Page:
Ken Goldstein, MPPA

Ken Goldstein has been working in nonprofits and local government agencies from Santa Cruz, to Sacramento, and back to Silicon Valley, since 1989. He's been staff, volunteer, board member, executive director, and, since 2003, a consultant to local nonprofit organizations. For more on Ken's background, click here. If you are interested in retaining Ken's services, you may contact him at ken at

Thursday, June 29, 2006

Google Spreadsheets

The other day, I posted here about a collaborative writing tool called "writeboard." Today, I want to continue on the track of online collaborative software, and tell you about Google Spreadsheets.

I have to confess that I'm a bit of an Excel geek. I don't know why, but I love spreadsheets. Google is on the road of eliminating Excel from life.

Google Spreadsheets look and behave like an Excel spreadsheet in almost every aspect. You can upload documents that you've previously created in Excel, or create a new document online. The "Format," "Sort," and "Formula" tabs do the work of several of Excel's menus. About the only thing missing is the ability to draw borders.

Small spreadsheets opened quickly and are respond well to your input. I did slow the application down a bit by uploading a very large document with 14 sheets to it. Other than that, it passed every test I through at it.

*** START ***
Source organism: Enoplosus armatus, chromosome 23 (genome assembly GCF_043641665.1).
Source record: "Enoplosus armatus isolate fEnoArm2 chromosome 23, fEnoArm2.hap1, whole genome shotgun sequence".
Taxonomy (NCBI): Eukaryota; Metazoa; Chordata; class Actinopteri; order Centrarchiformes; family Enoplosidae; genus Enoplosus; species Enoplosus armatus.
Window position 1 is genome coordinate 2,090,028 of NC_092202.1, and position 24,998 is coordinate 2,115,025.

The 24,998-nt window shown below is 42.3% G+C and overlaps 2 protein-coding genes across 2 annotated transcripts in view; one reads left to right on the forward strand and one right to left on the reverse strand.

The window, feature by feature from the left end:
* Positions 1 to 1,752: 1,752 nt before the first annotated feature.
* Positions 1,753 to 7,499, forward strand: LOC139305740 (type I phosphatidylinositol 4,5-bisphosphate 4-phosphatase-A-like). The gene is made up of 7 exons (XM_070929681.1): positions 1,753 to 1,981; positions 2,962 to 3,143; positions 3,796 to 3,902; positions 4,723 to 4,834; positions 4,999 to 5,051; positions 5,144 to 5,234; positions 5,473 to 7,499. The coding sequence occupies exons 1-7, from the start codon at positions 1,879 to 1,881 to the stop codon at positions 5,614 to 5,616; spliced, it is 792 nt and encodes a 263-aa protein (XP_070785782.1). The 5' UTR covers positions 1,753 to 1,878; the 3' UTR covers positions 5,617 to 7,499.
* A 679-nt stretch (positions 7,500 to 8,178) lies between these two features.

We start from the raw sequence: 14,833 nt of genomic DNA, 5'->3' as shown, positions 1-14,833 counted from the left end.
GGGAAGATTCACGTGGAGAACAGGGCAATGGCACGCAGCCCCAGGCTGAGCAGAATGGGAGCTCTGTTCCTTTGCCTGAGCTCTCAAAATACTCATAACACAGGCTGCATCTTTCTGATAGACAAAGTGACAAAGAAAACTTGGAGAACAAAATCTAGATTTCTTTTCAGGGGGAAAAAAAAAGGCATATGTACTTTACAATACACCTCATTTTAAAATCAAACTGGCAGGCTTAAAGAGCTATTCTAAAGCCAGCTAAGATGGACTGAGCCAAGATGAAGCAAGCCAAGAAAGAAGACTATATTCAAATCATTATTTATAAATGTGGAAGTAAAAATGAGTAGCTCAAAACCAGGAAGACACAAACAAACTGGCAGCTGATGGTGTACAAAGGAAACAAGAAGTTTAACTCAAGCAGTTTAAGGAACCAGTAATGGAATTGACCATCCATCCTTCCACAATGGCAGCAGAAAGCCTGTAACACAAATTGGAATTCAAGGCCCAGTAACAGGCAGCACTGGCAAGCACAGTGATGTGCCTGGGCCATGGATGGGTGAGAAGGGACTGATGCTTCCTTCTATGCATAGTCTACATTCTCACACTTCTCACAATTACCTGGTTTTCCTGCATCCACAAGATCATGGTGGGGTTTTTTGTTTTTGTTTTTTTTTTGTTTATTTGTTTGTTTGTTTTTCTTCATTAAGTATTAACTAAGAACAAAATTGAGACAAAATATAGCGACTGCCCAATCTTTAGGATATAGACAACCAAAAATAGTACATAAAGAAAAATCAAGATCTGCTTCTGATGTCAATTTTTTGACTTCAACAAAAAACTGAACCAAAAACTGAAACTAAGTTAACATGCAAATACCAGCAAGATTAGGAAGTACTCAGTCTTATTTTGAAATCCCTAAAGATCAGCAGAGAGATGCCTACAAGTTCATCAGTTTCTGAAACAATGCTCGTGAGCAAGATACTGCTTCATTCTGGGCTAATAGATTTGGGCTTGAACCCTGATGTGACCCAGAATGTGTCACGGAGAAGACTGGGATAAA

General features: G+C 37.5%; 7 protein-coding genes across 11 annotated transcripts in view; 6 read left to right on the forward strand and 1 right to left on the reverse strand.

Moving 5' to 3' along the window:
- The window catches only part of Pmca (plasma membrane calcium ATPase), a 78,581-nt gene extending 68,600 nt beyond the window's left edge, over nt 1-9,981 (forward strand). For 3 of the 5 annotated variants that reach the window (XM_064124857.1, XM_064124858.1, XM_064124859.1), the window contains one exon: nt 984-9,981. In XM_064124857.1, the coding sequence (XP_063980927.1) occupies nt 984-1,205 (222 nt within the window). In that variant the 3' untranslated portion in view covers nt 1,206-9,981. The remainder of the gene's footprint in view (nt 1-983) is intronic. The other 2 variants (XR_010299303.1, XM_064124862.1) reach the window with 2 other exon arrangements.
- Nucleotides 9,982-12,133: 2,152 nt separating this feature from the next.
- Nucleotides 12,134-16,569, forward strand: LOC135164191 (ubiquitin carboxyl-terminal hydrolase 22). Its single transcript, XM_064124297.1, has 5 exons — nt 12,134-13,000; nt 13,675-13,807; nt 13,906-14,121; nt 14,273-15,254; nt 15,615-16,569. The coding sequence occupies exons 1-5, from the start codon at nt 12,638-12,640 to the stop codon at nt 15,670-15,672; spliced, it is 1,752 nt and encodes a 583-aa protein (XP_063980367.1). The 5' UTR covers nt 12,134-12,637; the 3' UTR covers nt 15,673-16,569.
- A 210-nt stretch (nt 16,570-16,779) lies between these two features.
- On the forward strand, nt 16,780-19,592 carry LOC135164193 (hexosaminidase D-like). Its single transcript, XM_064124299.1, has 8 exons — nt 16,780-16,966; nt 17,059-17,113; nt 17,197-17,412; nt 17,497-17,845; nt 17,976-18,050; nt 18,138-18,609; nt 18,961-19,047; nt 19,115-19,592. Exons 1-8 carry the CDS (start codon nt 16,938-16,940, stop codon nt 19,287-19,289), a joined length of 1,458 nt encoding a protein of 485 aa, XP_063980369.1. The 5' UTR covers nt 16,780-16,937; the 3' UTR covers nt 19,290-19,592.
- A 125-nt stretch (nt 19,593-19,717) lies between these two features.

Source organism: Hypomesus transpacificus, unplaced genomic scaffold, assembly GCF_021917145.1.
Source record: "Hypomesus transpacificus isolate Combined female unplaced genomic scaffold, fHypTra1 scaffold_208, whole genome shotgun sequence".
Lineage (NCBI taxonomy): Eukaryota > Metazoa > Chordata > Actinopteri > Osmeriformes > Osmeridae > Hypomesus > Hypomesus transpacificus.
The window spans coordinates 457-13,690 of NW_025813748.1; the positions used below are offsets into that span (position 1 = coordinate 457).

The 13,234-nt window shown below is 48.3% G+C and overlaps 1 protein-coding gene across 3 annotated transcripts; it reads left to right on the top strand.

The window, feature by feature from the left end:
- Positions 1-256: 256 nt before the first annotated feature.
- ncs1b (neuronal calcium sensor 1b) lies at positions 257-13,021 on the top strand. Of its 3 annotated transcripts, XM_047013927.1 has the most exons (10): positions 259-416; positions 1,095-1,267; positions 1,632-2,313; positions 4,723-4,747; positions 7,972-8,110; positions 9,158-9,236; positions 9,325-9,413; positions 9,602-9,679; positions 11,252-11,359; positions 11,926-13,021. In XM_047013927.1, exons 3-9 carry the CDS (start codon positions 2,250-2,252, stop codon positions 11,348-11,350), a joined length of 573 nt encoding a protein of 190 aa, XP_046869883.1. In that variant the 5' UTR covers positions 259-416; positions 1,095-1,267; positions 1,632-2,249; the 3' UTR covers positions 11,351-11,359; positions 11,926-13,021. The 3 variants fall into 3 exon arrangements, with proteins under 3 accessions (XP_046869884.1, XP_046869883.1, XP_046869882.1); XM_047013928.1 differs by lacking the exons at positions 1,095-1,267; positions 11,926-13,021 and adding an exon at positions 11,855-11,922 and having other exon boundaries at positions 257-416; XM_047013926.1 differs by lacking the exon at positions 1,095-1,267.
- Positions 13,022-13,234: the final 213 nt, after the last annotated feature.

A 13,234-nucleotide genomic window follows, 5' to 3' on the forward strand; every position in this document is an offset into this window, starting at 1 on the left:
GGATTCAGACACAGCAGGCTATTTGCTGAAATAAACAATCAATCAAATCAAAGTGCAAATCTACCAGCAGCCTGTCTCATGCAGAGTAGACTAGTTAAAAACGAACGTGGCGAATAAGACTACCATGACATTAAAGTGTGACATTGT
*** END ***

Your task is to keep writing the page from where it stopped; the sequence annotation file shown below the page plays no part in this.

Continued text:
To collaborate, just click the "share" link and enter the email address of your co-worker. The only catch is that they need to have a (free) Google account too.

Getting your board to work together on budgeting or reviewing monthly financial statements has never been easier. No more excuses of lost attachments, just go to the web site and click away!

The incredibly good news is that Google Spreadsheets are free to use. The "bad" news (just a minor inconvenience) is that you need to already be signed up for another free Google service, such as gMail, to gain access.

If you'd like to test this out, but don't have a Google account yet, let me know (email link under "About Me" to the top left) and I'll send you an invitation to join gMail and to play with one of my test spreadsheets.


  1. I'm writing about webapplications on my blog. Just wanted to let you know that Google has added some new features to their Google Spreadsheets application. See my blog for more details.

  2. Just heard from a colleague that a rep from DonorsChoose spoke to their organization and told them that, in order for teachers from a multi-state area of which they are a part to participate in the program, 'someone' needs to provide a million in start-up costs for paying the salaries of just a few people and for running an office to oversee the program. Is this typical of a nonprofit organization, particularly one that already seems to have existing offices? What kind of salaries do 'nonprofit' employees make each year and what is considered reasonable? Are these start-up costs calculated in the overall percentages when a charity is evaluated on the basis of how much of their receipts actually get into the hands of the intended recipients? What resource would you recommend for those seeking to get a more definitive picture of charities before commiting money and donated manpower? Thanks